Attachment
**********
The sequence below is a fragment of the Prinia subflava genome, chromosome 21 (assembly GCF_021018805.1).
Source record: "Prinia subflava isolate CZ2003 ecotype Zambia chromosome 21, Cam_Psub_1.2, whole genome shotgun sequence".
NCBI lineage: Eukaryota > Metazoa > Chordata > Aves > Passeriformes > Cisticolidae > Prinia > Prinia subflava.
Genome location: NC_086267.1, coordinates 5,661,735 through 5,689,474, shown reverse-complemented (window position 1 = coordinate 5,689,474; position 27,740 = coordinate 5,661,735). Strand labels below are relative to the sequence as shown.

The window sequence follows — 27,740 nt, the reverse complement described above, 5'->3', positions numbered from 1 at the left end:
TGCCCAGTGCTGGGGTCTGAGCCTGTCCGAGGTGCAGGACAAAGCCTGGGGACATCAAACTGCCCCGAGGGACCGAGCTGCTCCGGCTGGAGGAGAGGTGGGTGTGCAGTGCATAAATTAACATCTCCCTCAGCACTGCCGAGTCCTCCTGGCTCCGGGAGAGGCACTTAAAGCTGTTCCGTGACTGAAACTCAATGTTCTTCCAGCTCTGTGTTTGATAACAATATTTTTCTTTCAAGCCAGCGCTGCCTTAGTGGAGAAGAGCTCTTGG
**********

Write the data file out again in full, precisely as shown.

The sequence below is a fragment of the Prinia subflava genome, chromosome 21 (assembly GCF_021018805.1).
Source record: "Prinia subflava isolate CZ2003 ecotype Zambia chromosome 21, Cam_Psub_1.2, whole genome shotgun sequence".
NCBI lineage: Eukaryota > Metazoa > Chordata > Aves > Passeriformes > Cisticolidae > Prinia > Prinia subflava.
Genome location: NC_086267.1, coordinates 5,661,735 through 5,689,474, shown reverse-complemented (window position 1 = coordinate 5,689,474; position 27,740 = coordinate 5,661,735). Strand labels below are relative to the sequence as shown.

The window sequence follows — 27,740 nt, the reverse complement described above, 5'->3', positions numbered from 1 at the left end:
TGCCCAGTGCTGGGGTCTGAGCCTGTCCGAGGTGCAGGACAAAGCCTGGGGACATCAAACTGCCCCGAGGGACCGAGCTGCTCCGGCTGGAGGAGAGGTGGGTGTGCAGTGCATAAATTAACATCTCCCTCAGCACTGCCGAGTCCTCCTGGCTCCGGGAGAGGCACTTAAAGCTGTTCCGTGACTGAAACTCAATGTTCTTCCAGCTCTGTGTTTGATAACAATATTTTTCTTTCAAGCCAGCGCTGCCTTAGTGGAGAAGAGCTCTTGG